Tag Archives: eat more fruits and vegetables

8 Myths and Facts About Fruits and Vegetables

Fruits-and-VegetablesWe all know that fruits and vegetables are good for us. However, you’ve probably heard some things about fruits and veggies that are touted as facts but aren’t necessarily entirely true. Many rumors were started when low-carb diets became the latest trend. The natural “sugar” in fruit and the starch in potatoes also got a bad rap.

Here are some of the common myths about fruits and vegetables, as well as the facts you should know:

Myth 1: Fresh is best
Many people believe that only fresh fruits and vegetables count toward your daily intake. In fact, all fresh, dried, and frozen fruits and veggies can be used to make up your daily allowance of fruits and vegetables. All forms are full of essential nutrients. The most important thing is that you eat them!

Myth 2: Juice is bad
Consuming 100% juice is nutritious for you and an easy way to add fruits and veggies to your healthy diet. However, drinking all your fruits and veggies doesn’t cut it. You should mix in other sources fruits and vegetables into your diet.

Myth 3: Organic is more nutritious
In fact, there is no proof that organic fruits and vegetables are more nutritious for you than traditionally harvested fruits and vegetables. If you are concerned about consuming pesticides, the risk associated with consuming them is far less than the risk of not eating enough fruits and veggies.

Myth 4: Potatoes are fattening
When potatoes are dripping with butter, bacon and high-fat cheese or deep-fried, then they are full of calories, fat and cholesterol. A plain medium potato can actually help with weight loss. Potatoes are an excellent source of vitamin C, B6 and fiber. And, potatoes have more potassium  than bananas.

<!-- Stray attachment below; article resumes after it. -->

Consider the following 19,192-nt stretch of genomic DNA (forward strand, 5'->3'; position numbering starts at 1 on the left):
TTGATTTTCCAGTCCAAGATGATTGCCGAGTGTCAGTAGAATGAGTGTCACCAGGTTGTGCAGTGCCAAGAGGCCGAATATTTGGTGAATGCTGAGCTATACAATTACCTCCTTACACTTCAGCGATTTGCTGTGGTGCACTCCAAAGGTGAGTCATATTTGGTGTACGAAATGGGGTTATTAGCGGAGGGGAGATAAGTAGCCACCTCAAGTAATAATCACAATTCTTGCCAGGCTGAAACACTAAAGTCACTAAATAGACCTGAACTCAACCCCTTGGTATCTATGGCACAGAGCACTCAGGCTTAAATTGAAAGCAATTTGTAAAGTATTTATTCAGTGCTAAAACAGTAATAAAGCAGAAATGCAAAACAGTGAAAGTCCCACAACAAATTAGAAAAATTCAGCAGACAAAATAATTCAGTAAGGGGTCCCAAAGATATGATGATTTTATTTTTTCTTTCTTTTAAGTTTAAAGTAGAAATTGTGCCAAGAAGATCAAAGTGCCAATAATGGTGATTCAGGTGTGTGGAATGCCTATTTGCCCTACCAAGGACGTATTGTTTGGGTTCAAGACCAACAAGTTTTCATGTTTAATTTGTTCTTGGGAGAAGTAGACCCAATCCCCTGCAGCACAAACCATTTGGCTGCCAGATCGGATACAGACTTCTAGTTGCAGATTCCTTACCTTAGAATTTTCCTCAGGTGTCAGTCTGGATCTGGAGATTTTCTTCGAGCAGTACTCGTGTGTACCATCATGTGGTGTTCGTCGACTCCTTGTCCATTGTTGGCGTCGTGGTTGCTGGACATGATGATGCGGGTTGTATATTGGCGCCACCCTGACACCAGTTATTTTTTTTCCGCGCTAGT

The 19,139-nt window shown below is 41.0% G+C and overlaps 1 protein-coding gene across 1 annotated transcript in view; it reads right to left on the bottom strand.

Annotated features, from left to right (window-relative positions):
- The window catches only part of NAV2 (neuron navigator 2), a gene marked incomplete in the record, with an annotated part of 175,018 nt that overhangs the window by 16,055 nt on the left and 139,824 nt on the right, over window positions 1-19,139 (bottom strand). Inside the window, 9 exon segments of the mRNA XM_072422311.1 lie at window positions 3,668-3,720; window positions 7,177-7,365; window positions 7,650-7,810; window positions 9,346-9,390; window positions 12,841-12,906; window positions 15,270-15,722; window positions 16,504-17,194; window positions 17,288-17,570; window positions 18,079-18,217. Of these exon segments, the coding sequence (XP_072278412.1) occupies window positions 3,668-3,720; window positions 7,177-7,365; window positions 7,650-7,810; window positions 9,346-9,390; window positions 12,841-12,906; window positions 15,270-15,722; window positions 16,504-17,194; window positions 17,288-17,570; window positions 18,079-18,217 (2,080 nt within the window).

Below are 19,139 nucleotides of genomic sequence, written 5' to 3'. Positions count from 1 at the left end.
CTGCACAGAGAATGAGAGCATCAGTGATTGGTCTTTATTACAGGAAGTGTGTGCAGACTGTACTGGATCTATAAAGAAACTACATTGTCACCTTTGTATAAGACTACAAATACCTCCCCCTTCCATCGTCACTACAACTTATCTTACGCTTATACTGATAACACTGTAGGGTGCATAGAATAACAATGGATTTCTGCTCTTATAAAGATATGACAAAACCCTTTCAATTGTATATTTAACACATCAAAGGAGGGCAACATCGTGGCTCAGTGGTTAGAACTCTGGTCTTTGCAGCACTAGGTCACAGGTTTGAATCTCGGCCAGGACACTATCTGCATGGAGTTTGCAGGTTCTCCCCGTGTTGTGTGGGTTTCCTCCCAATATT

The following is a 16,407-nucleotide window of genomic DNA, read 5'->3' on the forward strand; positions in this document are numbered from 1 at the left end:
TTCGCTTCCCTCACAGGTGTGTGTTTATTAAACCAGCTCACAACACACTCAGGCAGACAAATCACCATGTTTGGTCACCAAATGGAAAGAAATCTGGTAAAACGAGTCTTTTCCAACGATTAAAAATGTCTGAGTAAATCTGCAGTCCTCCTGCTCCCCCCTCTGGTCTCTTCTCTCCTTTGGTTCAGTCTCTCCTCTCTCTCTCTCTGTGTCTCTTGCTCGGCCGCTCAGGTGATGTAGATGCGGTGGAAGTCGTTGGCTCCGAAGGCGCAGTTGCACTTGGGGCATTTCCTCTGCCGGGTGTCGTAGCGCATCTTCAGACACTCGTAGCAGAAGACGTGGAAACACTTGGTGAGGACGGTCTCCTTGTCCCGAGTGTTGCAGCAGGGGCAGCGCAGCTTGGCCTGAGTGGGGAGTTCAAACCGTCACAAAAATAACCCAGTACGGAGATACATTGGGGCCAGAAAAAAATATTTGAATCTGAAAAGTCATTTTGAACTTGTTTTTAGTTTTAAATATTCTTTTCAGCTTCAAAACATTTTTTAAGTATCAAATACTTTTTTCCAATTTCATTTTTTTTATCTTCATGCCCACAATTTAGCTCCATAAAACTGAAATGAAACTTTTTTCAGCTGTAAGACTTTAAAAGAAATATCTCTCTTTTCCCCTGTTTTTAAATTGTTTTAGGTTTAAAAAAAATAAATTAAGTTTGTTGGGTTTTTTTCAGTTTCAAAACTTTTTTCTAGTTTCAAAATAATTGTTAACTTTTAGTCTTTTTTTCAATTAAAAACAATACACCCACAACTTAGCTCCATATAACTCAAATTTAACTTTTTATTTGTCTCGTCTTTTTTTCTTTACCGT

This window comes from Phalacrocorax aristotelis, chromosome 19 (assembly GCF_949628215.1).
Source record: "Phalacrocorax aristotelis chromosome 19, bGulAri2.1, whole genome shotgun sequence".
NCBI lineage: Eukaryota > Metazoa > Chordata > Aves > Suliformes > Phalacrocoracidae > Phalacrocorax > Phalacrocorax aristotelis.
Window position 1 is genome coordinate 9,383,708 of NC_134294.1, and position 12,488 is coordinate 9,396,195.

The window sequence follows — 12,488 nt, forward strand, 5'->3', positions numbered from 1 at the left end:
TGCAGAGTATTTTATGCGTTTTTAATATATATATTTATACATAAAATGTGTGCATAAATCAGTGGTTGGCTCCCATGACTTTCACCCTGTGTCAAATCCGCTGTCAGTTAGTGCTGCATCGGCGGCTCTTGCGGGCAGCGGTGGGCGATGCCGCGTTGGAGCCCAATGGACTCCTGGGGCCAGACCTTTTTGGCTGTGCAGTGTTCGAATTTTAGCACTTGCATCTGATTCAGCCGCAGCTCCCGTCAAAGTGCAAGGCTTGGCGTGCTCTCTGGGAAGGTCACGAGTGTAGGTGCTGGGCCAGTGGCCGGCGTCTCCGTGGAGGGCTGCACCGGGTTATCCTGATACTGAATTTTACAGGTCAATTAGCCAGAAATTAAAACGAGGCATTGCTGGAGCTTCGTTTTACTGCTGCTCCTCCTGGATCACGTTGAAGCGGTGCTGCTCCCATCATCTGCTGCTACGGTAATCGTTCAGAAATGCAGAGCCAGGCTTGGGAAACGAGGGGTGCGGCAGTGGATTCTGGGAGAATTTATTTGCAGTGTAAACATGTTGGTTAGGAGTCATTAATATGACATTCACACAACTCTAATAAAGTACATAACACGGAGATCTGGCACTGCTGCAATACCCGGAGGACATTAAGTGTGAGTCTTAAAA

Myth 5: Colorful fruits and veggies are better
In general this is a good rule to follow, but white foods have appealing nutritional values, too. Cauliflower is full of antioxidants, vitamin C and folate. Mushrooms and cabbage also provide many vitamins and minerals.

Myth 6: Vegetarian diets are lacking
Research has shown that vegetarian diets and lifestyles can lead to maintaining optimal health and having a longer life expectancy. The key to a healthy diet is providing your body with a balanced amount of nutrients, carbohydrates, protein and fat.

Myth 7: Sugar in fruits is bad
Fruits do contain sugar, but this is different than the added sugar in many of our processed foods. Added sugar lacks the multiple health benefits of fruits, such as phenols, fiber, vitamins and minerals.

Myth 8: Fruits and veggies are expensive
Even on a budget, you can include fruits and vegetables in your regular diet. You may even find that buying fruits and veggies is less expensive that some of the more processed foods that come in boxes and packages.

When it comes to fruits and vegetables, what matters most is MORE. Americans overall are not eating enough fruits and veggies, and studies are showing they have an even greater role in human health than we once believed. Enjoy your fruits and vegetables in every color of the rainbow every day!

13 ways to make fruits and vegetables half your plate

Choosemyplate.gov fruits and vegetablesWhen I first heard that you should fill half of your plate with fruits and vegetables, I thought that would be difficult. But, it’s easier than you may think.

Choosemyplate.gov encourages you to make half your plate fruits and vegetables. That’s because you need to eat a variety of fruits and vegetables every day. Fruits and veggies are low in calories and fat, and they give you the vitamins, minerals and fiber you need for a healthy diet.